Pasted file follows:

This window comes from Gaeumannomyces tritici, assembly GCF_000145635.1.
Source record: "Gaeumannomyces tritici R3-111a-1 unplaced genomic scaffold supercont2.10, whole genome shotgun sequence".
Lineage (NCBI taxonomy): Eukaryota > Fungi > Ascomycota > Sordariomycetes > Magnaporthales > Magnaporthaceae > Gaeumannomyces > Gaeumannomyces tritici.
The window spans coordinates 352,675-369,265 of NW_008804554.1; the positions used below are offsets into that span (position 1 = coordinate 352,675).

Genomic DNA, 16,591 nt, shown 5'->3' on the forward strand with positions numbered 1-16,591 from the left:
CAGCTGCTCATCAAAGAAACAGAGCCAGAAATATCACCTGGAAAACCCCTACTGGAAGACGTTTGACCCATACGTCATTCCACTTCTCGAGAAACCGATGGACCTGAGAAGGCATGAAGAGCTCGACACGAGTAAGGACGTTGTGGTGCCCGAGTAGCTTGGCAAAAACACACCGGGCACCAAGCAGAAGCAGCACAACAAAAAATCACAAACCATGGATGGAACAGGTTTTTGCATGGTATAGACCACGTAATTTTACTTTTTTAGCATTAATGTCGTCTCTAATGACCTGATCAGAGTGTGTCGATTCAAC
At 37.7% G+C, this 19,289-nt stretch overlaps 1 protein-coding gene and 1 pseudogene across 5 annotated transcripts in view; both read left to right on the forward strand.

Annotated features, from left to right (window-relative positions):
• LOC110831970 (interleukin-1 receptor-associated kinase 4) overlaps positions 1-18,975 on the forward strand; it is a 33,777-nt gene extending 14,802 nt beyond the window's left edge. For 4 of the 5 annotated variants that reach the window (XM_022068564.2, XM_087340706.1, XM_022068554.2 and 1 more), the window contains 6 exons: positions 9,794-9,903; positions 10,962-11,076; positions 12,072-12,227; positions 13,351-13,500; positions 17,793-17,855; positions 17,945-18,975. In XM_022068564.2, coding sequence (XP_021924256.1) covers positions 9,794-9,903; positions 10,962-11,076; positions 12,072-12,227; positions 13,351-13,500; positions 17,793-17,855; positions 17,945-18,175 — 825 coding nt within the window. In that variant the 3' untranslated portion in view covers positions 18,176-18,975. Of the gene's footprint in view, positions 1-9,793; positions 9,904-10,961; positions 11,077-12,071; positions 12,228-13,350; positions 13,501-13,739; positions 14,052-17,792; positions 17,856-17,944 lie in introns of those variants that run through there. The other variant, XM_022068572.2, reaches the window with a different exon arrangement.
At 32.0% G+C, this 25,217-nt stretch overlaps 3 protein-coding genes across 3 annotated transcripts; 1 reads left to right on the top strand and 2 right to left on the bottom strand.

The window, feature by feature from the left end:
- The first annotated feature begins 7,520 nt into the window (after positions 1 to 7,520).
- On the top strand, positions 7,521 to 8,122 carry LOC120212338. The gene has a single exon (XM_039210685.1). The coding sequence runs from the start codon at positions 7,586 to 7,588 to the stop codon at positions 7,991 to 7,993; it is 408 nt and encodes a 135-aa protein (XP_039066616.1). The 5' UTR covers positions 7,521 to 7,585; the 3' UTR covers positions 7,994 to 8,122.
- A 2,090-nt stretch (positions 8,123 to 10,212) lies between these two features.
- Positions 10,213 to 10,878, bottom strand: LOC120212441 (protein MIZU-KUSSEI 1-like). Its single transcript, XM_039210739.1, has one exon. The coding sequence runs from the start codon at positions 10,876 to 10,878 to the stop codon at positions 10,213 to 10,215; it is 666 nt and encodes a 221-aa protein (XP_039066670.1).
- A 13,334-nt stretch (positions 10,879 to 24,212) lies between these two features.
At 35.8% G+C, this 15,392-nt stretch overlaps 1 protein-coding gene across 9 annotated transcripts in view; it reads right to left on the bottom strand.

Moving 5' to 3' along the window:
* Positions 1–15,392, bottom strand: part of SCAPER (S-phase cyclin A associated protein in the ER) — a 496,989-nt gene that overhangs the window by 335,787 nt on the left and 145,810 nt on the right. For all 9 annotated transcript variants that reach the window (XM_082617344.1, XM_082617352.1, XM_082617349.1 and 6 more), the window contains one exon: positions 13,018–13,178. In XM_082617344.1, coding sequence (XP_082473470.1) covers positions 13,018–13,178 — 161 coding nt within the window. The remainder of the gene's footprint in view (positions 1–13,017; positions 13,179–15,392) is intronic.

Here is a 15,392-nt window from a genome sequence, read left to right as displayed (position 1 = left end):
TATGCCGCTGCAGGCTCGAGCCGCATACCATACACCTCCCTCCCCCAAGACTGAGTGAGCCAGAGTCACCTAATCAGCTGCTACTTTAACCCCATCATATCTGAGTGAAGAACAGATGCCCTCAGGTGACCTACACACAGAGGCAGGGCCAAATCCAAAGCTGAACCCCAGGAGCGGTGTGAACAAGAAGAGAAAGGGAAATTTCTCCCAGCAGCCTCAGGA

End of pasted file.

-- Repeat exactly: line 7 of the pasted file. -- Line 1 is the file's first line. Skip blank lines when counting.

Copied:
At 37.7% G+C, this 19,289-nt stretch overlaps 1 protein-coding gene and 1 pseudogene across 5 annotated transcripts in view; both read left to right on the forward strand.